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Added January 01, 2010 with 6 photos
Added January 01, 2010 with 16 photos
Added December 28, 2009 with 28 photos
Added December 24, 2009 with 65 photos
A collection of baby animals born at popular zoos around the United States.
Added December 21, 2009 with 21 photos
Added December 17, 2009 with 6 photos
Added December 14, 2009 with 13 photos

Dog fighting, once banned under the Taliban rule, is returning to popularity in Kabul. Held every Friday, the Muslim day of rest, dogs are trained to fight one another until one is declared the winner. When one dog clearly shows his dominance over the other dog, they are separated, before there is serious injury to either dog. (photos: UPI/Hossein Fatemi)

Added December 11, 2009 with 44 photos
Added December 10, 2009 with 18 photos
Added December 10, 2009 with 51 photos
Added December 10, 2009 with 50 photos
Added December 10, 2009 with 52 photos
Added December 08, 2009 with 11 photos

Mountain Spirit Dancers from Arizona's White Mountain Apache Reservation perform The Mountain Spirit Dance, or "gaani," at the Smithsonian's National Museum of the American Indian in Washington on December 8, 2009. They dance to honor trees brought from their home territory to Washington for the Christmas holiday, including the tree on Capitol Hill.

Added December 07, 2009 with 9 photos
Added December 01, 2009 with 20 photos
Added November 30, 2009 with 8 photos
Added November 30, 2009 with 25 photos

Muslims around the world celebrate Eid al-Adha to mark the end of the haj by slaughtering sheep, goats, cows and camels to commemorate Prophet Abraham's willingness to sacrifice his son Ismail on God's command.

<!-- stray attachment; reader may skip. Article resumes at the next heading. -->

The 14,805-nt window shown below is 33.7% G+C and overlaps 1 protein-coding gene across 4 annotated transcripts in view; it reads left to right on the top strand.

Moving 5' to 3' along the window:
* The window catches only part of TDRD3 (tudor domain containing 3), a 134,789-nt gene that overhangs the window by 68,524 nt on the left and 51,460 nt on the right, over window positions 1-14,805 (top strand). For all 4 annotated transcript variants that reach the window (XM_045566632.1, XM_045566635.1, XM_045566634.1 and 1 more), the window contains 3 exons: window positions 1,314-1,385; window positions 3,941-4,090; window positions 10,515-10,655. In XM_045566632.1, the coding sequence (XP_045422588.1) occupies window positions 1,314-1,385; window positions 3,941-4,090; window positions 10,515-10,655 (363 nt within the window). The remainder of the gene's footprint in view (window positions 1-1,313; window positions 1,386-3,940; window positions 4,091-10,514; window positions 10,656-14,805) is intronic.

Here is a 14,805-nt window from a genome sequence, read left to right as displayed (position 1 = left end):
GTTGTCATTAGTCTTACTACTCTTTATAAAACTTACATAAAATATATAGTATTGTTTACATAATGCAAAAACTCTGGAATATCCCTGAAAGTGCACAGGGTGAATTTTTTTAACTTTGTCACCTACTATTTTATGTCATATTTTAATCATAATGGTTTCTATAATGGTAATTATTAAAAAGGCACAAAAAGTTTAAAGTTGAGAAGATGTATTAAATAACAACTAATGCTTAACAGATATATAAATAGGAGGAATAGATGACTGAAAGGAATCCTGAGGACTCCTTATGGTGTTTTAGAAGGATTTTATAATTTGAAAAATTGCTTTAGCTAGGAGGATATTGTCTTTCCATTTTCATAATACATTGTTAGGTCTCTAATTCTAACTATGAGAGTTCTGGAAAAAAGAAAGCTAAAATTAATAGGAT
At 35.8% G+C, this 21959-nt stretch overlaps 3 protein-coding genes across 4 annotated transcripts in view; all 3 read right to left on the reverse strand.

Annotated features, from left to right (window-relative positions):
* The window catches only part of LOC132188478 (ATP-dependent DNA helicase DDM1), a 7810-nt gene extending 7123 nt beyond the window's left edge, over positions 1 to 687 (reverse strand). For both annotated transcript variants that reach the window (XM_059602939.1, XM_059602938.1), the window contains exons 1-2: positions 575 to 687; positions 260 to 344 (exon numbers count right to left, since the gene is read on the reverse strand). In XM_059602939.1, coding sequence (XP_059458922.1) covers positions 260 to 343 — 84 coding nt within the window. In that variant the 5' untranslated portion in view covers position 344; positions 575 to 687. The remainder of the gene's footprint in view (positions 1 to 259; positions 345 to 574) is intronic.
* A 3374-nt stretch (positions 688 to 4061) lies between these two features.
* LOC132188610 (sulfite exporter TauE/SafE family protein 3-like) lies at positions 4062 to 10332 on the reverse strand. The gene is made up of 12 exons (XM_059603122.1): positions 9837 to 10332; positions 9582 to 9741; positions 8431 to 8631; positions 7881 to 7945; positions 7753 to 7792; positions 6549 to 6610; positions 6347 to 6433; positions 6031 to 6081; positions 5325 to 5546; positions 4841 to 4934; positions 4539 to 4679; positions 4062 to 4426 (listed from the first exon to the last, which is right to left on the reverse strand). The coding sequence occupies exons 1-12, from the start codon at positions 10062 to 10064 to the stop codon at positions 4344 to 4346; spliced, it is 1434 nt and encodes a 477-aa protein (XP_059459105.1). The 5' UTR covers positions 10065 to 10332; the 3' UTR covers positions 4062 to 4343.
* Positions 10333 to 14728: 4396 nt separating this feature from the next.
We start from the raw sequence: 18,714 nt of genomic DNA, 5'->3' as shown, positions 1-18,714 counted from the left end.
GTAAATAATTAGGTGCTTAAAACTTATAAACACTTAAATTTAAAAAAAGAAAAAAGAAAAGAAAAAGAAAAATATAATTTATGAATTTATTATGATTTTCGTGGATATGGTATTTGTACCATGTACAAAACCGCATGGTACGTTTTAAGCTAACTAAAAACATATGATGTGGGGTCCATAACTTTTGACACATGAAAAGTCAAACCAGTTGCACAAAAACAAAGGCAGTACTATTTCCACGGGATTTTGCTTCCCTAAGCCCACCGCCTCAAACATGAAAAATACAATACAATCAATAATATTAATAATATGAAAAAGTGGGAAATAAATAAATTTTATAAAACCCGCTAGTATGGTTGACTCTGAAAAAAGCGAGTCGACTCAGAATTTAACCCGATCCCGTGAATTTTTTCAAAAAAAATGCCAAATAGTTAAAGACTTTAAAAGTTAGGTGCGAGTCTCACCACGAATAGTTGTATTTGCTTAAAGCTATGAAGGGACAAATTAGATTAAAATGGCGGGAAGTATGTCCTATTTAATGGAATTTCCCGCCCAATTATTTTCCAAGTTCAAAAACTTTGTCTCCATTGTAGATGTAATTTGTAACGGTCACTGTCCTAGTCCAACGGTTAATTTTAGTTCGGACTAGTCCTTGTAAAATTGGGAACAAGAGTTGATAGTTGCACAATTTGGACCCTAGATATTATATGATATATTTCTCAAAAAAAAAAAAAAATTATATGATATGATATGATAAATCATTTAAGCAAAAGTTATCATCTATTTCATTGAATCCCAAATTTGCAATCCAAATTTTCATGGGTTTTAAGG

Added November 25, 2009 with 10 photos

U.S. President Obama waved his hand over Courage the turkey Wednesday, pardoning the bird from being the guest of honor on someone's Thanksgiving Day table.

"I hereby pardon Courage so he can live out his days in peace and tranquility" in Disneyland, where he also will serve as grand marshal Thursday in the Orlando, Fla., theme park's Thanksgiving Day parade.

Obama said he was showing mercy to the 45-pound bird at the behest of first daughters Sasha and Malia because "I was planning to eat this sucker."

"That's a good-looking bird," Obama said several times during the minutes-long pardoning ceremony of Courage, who was bred in North Carolina along with his stand-in, Carolina.

Obama said he and first lady Michelle Obama would take two turkeys to Martha's Table, which provides meals for the Washington-area homeless.

"So, it's fair to say I've saved or created four turkeys," Obama said, poking fun at his stimulus plan and its mantra about saving or creating jobs.

In a more serious vein, Obama said he was thankful to serve the American people as president and to be commander in chief for U.S. troops, wishing service members and their families a happy Thanksgiving Day.

Times of war and bad economic conditions, such as the United States is experiencing now, makes remembering reasons to be thankful "resonate more powerfully," Obama said.

Courage, uttering only a few gobbles, was unruffled by the fanfare, even when Obama and the girls petted it.

Added November 19, 2009 with 18 photos
Added November 18, 2009 with 14 photos
National Geographic Museum's exhibition "Terra Cotta Warriors: Guardians of China's First Emperor" opened this month in Washington, D.C.

The ancient sculptures are to be on display from Nov. 19 through March 31.

Washington is the show's final stop on a four-city U.S. tour.

"The exhibition offers an in-depth look at China's First Emperor's enormous tomb complex, considered one of the greatest archaeological discoveries of the 20th century," the National Geographic Museum said in a news release. "The tomb contained thousands of terra cotta warriors intended to protect the emperor in the afterlife. The exhibition showcases 100 sets of objects, including 15 terra cotta figures representing soldiers, archers, servants, musicians and animals. This is the greatest number of warriors ever to travel to the United States for a single exhibition."

More than 70,000 advance tickets have been sold for the museum's first-ever ticketed exhibition, the institution said.

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